COLUMBIA - A federal judge Friday dismissed charges against five former lawmakers who were caught in the Lost Trust corruption sting in 1990.
U.S. District Judge Falcon Hawkins threw out indictments against B.J. Gordon, J.M. "Bud" Long, Luther Taylor, Larry Blanding and Paul Derrick, five of 28 legislators, lobbyists and other officials who were caught up in a votes-for-cash FBI sting.
"The court is convinced that the totality of the government's actions in these matters rises to the level of egregious prosecutorial misconduct," Judge Hawkins said.
Lawyer Lionel Lofton, who represented Mr. Gordon, said his client was ecstatic about the 86-page decision.
"I've talked to Gordon, and he's extremely happy," Mr. Lofton said. "It took a lot of guts for a federal judge to throw out these indictments like this."
Former U.S. Attorney Bart Daniel, who prosecuted the lawmakers, said he was confident that the U.S. 4th Circuit Court of Appeals in Richmond. Va., would reinstate the charges and order new trials. "You've still got videotape of corrupt public officials, or public officials stuffing money in their pockets in exchange for votes," Mr. Daniel said.
The Lost Trust sting was the biggest government scandal in state history.
While 10 lawmakers pleaded guilty to selling their votes for cash to lobbyist Ron Cobb - who was working undercover for the FBI in exchange for lenient treatment on cocaine-trafficking charges - Mr. Gordon and the others went to trial and were convicted.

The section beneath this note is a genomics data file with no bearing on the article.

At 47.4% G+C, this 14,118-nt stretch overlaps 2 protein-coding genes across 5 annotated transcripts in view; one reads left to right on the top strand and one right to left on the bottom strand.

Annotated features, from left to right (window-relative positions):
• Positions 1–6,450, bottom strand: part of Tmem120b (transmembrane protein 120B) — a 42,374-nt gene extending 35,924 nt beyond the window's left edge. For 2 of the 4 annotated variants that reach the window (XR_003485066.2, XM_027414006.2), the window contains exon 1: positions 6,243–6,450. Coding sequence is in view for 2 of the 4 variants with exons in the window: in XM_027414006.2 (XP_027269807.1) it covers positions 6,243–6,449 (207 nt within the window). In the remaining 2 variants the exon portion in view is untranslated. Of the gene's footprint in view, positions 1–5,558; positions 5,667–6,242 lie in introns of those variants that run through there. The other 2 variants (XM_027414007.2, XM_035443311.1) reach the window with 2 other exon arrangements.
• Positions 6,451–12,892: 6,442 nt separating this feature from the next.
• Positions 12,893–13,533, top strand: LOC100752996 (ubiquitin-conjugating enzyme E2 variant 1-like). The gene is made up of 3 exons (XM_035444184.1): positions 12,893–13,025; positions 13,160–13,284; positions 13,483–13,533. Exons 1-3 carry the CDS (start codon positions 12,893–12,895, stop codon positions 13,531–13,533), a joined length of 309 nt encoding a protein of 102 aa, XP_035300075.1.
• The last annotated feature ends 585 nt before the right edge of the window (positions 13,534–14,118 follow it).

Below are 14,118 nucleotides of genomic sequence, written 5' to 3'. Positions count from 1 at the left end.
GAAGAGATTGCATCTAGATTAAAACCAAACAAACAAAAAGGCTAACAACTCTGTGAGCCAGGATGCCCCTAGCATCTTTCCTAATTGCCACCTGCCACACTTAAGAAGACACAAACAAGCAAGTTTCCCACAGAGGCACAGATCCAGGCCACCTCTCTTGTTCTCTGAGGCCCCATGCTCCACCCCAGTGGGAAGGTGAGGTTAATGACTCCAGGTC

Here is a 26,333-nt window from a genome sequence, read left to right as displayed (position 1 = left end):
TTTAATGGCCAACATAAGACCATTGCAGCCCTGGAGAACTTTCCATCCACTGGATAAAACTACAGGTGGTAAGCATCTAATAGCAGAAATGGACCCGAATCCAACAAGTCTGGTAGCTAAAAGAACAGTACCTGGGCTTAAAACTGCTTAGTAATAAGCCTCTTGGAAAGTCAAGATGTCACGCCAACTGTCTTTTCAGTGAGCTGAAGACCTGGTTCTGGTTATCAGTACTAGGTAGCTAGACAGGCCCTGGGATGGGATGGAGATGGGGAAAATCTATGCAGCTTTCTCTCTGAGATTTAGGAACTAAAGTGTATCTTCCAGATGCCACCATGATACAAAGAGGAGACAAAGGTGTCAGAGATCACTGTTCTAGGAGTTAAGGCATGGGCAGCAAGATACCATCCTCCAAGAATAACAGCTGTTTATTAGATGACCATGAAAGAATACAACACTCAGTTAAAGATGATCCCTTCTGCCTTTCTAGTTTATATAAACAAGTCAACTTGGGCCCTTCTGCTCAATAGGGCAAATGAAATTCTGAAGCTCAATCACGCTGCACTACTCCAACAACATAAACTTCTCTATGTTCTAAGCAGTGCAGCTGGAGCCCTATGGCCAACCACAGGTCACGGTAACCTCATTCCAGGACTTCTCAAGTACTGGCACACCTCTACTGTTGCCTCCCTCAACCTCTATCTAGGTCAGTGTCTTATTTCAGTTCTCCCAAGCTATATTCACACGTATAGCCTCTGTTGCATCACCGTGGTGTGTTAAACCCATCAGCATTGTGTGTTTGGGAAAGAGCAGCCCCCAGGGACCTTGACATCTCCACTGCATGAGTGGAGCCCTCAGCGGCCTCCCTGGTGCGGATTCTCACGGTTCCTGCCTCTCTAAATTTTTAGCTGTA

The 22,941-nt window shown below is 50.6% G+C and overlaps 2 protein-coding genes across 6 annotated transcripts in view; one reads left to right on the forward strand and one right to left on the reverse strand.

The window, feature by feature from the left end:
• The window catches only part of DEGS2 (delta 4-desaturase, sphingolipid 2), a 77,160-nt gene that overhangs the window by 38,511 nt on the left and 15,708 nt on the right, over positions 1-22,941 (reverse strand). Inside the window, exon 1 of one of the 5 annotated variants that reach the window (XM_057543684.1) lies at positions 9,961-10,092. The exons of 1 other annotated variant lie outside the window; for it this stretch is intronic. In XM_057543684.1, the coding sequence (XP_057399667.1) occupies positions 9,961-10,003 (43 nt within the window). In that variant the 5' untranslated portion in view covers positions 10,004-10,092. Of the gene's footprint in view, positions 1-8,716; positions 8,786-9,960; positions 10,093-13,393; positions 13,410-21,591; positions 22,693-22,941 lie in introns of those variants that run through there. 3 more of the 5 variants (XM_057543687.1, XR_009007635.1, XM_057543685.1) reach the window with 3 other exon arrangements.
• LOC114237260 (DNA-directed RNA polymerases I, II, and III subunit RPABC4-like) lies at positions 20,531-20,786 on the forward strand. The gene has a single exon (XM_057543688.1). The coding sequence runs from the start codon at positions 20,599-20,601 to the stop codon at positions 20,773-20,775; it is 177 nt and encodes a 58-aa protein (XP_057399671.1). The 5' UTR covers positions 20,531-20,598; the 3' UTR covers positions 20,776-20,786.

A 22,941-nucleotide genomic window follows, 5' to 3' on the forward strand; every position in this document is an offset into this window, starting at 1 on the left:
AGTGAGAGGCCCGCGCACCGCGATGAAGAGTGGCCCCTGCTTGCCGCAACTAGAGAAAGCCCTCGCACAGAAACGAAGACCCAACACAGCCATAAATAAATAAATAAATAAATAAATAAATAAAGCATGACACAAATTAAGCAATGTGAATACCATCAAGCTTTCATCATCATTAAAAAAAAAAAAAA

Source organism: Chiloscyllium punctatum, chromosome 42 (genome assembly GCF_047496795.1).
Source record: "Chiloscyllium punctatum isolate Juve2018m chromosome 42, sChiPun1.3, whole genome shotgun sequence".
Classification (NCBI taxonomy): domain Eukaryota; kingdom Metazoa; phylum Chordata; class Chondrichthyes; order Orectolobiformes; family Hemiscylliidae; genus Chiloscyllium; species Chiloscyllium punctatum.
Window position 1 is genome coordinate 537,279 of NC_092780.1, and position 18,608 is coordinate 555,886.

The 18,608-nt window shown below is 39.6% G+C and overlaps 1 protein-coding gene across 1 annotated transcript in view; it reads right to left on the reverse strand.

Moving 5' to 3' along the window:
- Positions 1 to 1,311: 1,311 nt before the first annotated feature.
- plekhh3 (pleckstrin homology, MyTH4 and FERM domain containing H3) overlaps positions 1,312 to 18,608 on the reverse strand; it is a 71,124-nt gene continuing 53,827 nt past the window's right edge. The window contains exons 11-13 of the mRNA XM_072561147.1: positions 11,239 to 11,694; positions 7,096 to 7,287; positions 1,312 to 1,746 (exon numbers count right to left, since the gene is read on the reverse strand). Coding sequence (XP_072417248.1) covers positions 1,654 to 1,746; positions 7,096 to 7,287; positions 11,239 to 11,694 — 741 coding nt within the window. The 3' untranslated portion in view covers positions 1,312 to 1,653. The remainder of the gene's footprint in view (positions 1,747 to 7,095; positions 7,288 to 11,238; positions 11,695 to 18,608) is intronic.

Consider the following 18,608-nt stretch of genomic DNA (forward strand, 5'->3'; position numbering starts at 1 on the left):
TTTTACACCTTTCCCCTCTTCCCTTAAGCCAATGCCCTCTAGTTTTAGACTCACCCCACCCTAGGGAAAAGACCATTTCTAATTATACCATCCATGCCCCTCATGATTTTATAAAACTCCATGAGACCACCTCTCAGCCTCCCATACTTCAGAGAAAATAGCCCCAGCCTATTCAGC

But Judge Hawkins said in court in October that prosecutors had repeatedly broken federal rules of ethical procedure.
Lawyers had argued that the government ignored FBI regulations, improperly withheld documents that would have helped the defense and allowed its star witness to lie on the stand.
Prosecutors acknowledged that "mistakes were made" but said they were unintentional and did not affect the outcome of the trials.
Judge Hawkins said he tried to find some other answer besides throwing out the indictments, but the only remedy equal to the government's misconduct would be dismissal with prejudice.
"I am of the opinion that the nature and breadth of (the government's) misconduct is indicative of the drastic steps the prosecution took to win these cases, and that the resultant injustice to these defendants cannot be fully remedied by new trials," Judge Hawkins said.
New trials were also ordered for Mr. Blanding and Mr. Derrick. Mr. Gordon and Mr. Long had been convicted, but were never sentenced.
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